Japanese Teenagers and Purikura Photo Booths

  • When you are visiting Japan you may notice many photo boxes which are decorated a lot more than the ones you may usual see in your own country, this is certainly true back in the UK. In England photo booths are a rather boring affair solely used to take passport and driving license pictures, and you aren’t even allowed to smile or wear glasses! However in Japan there are a lot of different photo booths to use, in Japan these are called “purikura”.

    The booths may seem quite overwhelming if you don’t have good kanji or Japanese reading skills, however they are usually quite easy to use.

    They start off much like the booth you might use in your own country, insert your money and enter behind the plastic screen into the photo booth itself. This is where it gets a little bit different to what you might be used to.

    Most purikura machine have a screen inside where you can select different effects before you even take the picture, this can be things like a certain colour behind you (which in some machines actually descends!). You can also select things like how big you want your eyes to look in the photos and how smooth your skin. In these booths select the settings and then start taking pictures!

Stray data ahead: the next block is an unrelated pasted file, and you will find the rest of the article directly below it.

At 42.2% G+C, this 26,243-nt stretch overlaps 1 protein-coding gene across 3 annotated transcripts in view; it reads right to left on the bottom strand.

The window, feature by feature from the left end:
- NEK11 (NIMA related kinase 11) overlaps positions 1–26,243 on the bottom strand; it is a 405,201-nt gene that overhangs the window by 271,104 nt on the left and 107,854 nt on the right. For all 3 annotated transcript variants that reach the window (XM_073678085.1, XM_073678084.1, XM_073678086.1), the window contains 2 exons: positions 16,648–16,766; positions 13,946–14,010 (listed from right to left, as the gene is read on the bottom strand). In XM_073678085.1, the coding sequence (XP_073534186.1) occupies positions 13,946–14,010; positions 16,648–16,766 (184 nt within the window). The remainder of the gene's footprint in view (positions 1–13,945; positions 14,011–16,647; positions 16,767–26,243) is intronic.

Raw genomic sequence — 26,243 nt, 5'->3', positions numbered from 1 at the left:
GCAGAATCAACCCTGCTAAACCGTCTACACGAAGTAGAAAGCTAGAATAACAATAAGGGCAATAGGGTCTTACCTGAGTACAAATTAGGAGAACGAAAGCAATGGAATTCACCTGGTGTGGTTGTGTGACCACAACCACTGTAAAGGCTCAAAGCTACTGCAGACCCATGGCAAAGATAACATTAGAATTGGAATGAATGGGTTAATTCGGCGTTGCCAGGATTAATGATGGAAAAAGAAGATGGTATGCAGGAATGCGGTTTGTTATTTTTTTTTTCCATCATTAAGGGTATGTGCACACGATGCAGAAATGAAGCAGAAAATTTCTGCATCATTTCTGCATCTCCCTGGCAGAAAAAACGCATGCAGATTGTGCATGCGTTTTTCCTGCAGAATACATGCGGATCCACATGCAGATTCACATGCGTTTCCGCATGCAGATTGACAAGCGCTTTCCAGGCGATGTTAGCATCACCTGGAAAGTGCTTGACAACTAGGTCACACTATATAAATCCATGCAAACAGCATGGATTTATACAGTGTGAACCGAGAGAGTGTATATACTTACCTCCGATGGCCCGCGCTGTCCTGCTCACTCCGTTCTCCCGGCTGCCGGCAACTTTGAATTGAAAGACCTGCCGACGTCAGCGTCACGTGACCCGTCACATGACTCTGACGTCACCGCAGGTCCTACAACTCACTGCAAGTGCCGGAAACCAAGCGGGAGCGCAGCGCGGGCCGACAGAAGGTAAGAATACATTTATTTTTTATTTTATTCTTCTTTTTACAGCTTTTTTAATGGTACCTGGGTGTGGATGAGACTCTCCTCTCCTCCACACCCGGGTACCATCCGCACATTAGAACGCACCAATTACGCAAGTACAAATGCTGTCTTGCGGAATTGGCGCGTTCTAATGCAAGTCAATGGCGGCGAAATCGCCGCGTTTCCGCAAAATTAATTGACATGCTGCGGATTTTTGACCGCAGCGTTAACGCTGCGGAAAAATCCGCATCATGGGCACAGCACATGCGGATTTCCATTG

Most booths give you a lot of pictures to take so you can choose them later. Once you have taken the pictures you can use the screen again. Pick your favourites from the ones taken to edit.
    You can add all sorts of effects, pictures and text to your photos now. Even if you cannot write Japanese many machines have common Japanese phrases and words you can add to it to get that “kawaii” effect.

    You can add extra images, sticks and writing to your photo and even further edit your face and body until you are happy.

    When printing there are even more options! You can choose to print a few large copies or many smaller copies of a larger amount of pictures, even as stickers in some machines!

    For a unique souvenir go and try purikura next time you are in Japan.